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Behavioral and Social Science ADVANCING THE FIELD A key to helping people enjoy longer, healthier lives is to understand how to promote behavioral change arid to create healthier environments. Promoting Health: Intervention Strategies Mom Social and Behavioral Research (2000) summarizes what has been learned in behavioral and so- cial research that is of value in improving health at differ- ent stages of life. The report acknowledges that health, disease, arid well-being are complex states that develop and change over the entire life course. In addition, behav- ioral and social influences on health are complex, and no single intervention, or set of interventions, is likely to ad- dress all of these factors. Thus, health experts must use multiple approaches (e.g., education, laws, social support systems, and programs designed to help people change their dest~c- tive behaviors), and they must address multiple levels of influence simultaneously (e.g., individuals, families, communities, states, and the nation as a whole). For example, efforts to reduce the number of people who smoke should take into account not only the physiological and psychological effects of nicotine addiction, but also such larger issues as the ~nflu- ence of friends amp colleagues who smoke, the availability of tobacco products, amp the number of public places where smoking is allowed.. The . . . children shouIcl be a major report also notes Mat children should focus of [behavioral] intervention be a major focus of intervention ef- efforts, since many of the risk forts, since many of the risk factors factors observed in adults, such as observed in adults, such as being beina overweight and shunning overweight and shunning physical ac- tivitv can he detecte(l—and chanced— as' ^.ce ce.. ' - 'nut'Or con PROMOS HEALTH INT_mNnON STRATEGIES FROM SOCUU AND 11F14AVU,Q&[ I - - _ _ _ physical activity, can be detected— and changed in childhood. , ~ ~ - in childhood. And, in designing ~nter- vention programs for people of all ages, public health practitioners arid researchers should seek community involvement and work closely with the individuals who are targeted for participation. 51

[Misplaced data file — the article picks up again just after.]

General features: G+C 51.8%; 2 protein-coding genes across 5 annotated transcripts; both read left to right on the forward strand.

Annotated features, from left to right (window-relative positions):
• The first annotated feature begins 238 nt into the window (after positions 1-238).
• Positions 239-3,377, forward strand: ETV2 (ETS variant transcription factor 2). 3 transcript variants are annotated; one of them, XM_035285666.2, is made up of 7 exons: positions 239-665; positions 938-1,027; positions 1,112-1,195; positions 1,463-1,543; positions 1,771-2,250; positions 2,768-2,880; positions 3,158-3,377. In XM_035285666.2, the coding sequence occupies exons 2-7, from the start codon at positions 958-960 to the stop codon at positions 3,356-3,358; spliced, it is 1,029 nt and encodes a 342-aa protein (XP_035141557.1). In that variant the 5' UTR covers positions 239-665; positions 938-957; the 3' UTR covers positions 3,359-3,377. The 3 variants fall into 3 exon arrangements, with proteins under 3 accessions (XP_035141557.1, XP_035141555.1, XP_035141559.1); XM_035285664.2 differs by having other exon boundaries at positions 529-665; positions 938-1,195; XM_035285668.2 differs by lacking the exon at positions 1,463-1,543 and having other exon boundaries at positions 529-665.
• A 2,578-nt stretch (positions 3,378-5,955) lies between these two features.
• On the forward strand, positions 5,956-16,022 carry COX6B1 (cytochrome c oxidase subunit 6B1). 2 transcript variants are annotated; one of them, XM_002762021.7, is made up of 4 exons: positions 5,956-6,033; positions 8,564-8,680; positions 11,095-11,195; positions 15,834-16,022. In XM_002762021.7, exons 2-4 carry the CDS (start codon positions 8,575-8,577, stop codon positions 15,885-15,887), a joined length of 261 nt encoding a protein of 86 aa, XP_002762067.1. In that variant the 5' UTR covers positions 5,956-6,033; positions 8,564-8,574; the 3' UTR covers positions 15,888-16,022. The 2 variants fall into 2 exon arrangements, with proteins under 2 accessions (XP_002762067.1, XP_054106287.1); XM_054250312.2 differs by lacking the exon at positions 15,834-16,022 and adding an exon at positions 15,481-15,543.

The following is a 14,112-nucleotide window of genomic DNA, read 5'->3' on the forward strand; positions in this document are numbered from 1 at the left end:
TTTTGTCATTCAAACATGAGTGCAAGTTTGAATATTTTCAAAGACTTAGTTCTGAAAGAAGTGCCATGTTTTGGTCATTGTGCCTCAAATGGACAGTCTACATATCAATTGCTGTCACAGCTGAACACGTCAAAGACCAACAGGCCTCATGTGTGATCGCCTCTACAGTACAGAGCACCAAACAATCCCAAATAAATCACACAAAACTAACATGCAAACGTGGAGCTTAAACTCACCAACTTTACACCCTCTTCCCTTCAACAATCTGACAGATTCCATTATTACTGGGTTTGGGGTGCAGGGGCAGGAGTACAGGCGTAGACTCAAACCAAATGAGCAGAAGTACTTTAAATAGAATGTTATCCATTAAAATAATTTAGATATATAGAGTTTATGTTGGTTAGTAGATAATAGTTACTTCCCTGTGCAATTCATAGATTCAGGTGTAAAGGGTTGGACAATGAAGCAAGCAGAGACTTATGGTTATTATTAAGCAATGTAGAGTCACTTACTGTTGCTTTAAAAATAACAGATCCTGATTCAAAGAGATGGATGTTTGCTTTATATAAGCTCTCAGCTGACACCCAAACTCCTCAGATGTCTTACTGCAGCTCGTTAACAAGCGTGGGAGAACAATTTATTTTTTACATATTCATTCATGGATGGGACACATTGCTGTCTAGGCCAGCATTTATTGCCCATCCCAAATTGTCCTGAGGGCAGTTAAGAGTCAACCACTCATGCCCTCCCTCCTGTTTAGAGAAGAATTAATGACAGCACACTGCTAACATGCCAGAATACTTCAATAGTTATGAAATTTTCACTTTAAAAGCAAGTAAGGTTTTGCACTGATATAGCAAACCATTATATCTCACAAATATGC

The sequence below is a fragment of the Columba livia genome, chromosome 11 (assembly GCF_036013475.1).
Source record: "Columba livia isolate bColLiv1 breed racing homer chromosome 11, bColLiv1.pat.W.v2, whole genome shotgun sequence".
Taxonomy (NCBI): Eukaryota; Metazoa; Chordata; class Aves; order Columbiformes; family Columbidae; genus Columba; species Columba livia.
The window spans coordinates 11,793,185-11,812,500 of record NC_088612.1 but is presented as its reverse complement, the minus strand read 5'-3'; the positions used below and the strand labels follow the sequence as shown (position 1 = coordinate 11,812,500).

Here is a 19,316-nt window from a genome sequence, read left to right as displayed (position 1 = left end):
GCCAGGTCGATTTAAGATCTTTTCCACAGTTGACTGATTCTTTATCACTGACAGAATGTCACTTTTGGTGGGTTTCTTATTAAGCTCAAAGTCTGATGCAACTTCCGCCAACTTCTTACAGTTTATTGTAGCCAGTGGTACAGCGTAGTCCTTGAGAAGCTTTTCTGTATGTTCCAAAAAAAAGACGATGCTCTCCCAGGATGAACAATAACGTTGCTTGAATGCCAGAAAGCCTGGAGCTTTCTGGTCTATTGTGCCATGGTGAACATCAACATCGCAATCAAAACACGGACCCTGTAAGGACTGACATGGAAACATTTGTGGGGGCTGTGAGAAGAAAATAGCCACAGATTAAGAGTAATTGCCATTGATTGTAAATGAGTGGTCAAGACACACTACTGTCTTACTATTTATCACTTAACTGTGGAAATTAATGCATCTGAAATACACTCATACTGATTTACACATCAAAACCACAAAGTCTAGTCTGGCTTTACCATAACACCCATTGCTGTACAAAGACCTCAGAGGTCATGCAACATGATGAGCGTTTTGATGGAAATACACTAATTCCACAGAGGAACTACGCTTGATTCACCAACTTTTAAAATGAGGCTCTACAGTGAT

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Informing the Future: Critical Issues in Health Health and Behavior: The Interplay of Cells, Self; and Society (2001) reviews the evidence linking biological, psychological, and social risk factors to medical disease. For example, the relationships between cardiovascular disease and the neuroendocnne system, stress, individual behavior, social networks, and socioeconomic status are explored. The report also describes the variety of interventions that have been used at the levels of the individual, the family or social network, the organization, the commurlity, and society, and it evalu- ates the limitations and potential of these approaches. The recom- mendations for future directions in research could help federal agen- cies arid foundations make decision about priorities for funding. 52 Behavioral and social science research provides a frame of reference to better understand drug and sub- stance abuse. Dispelling the Myths about Ad~dtictiorl (1997) describes the psychosocial factors, as well as the biological factors, that influence an individual's potential for drug use and addiction. Beliefs and attitudes, many of which are learned from role models at home, in the com- munity, or in the media, have a strong influence on drug use. The report notes that cognitive and behavioral re- search on the psychosocial factors related to drug initia- tion and use Carl lead to the development of new and ef- fective prevention interventions. WORKING ACROSS DISCIPLINES Providing answers to the comniex health questions facing today's so- . . . , . ~ ciety requires an integrated approach that melds multiple disciplines. A recently released report, Bridging Disciplines in the Brain, Behav- ioral, and Clinical Sciences (2000), examines the needs, obstacles, and strategies for interdisciplinary research and training in these fields. Its findings may be broadly applicable in other fields of scien- tific research and training as well. The report concludes that while interdisciplinary training programs are growing in number, barriers persist. For example, disciplinary jargon and cultural differences among scientists inhibit easy interactions. Some believe that interdis-